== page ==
From security worries to biofuel development?
Concerns about Haiti's environment have risen recently as security has improved.
U.N. troops arrived in 2004 following the latest in a series of U.S. military interventions, prompted when armed factions took over several rural towns and demanded the removal of former President Jean-Bertrand Aristide.
Aristide was eventually forced out, but mass insecurity continued until last year. Gangs took over municipalities and much of Port-au-Prince, which endured 30 to 50 kidnappings per month before U.N. forces took control.
Crime continues to be a problem, but kidnappings are down; at least eight a month on average were reported during the first six months of this year.
"The security situation in Haiti today is very stable, absolutely under control compared to what we used to have along the years since 2004," Maj. Gen. Floriano Peixoto Vieira Neto, the Brazilian force commander of MINUSTAH's roughly 7,000 troops, said in an interview. "We have reached such a stable condition that all the national and international agencies can really work in order to restore the country to a normal situation."
As security normalizes, a Haitian nonprofit is proceeding quickly with a plan to stabilize degraded hillsides, which threaten entire neighborhoods now as well as the nation's future development.
Gael Pressoir, a plant geneticist, believes the answer to the nation's deforestation and energy woes lies in Mexico and with a nontoxic variety of the jatropha plant that grows wild there.
A former researcher at Cornell University, Pressoir passed on the opportunity for a lucrative career in U.S. agribusiness to return to Haiti and establish CHIBAS, a nonprofit biofuel venture featuring jatropha. He flew to Mexico two weeks ago to find the jatropha seeds he will need to begin his experiment, which he maintains could solve Haiti's deforestation and fuel problems.
Jatropha has the same protein concentration as soybean, meaning that like soy, its seeds and oil can be transformed to biodiesel and other fuels.
Last year, Haiti spent nearly $380 million importing diesel fuel to power its electrical generators, almost all of it from Venezuela and at a discount under Venezuelan President Hugo Chávez's Petro Caribe initiative. Mass production of jatropha-based biodiesel could potentially offset this entirely, freeing those funds for other sectors of the Haitian economy.
Jatropha can also be used to make straight vegetable oil, which could power electrical generators in rural areas. The pulp waste generated from creating biodiesel and vegetable oil is rich in nutrients and can be turned into either compost for crops or animal feed for chickens, pigs, and even tilapia in small aquaculture operations.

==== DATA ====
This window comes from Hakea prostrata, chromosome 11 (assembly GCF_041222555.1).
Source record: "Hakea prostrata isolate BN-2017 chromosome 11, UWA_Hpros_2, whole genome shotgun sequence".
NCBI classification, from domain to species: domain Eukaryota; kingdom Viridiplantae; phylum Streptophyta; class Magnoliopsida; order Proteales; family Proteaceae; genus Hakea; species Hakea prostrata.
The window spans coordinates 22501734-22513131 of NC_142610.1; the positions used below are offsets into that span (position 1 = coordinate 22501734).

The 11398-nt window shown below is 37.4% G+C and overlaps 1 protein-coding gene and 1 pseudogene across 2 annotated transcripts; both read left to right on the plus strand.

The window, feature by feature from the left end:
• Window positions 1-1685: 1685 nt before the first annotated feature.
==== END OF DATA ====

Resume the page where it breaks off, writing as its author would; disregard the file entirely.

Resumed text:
Moreover, jatropha is an extremely hardy bush. The plant can thrive in poor soil that other plants cannot take root in, including Haiti's eroded hillsides. Funding has been secured from the Inter-American Development Bank, and Pressoir is scouting sites in the outskirts of the capital for pilot growing projects slated to begin early next year. He fully expects others to rapidly copy him if the pilots turn out to be a success.
"We are going to be conducting a mapping of Haiti to characterize where we can grow jatropha without affecting food production. That's strategy No. 1," Pressoir said. "Ultimately, the success of the pilot project is what's going to make the success or failure of the whole industry."
The government is also interested in what CHIBAS is doing. Though Brazilian diplomats have been working hard to sell their sugar-cane ethanol model for energy independence, officials here have reportedly dismissed it in favor of jatropha and possibly sorghum. Haiti already grows a lot of sugar cane, but the crop consumes a lot of water and competes with food crops for prime growing land.
Initiative features small, local projects
While CHIBAS works on deforestation on one track, the Haitian government is receiving gentle encouragement from one of the United Nations' smallest agencies on another.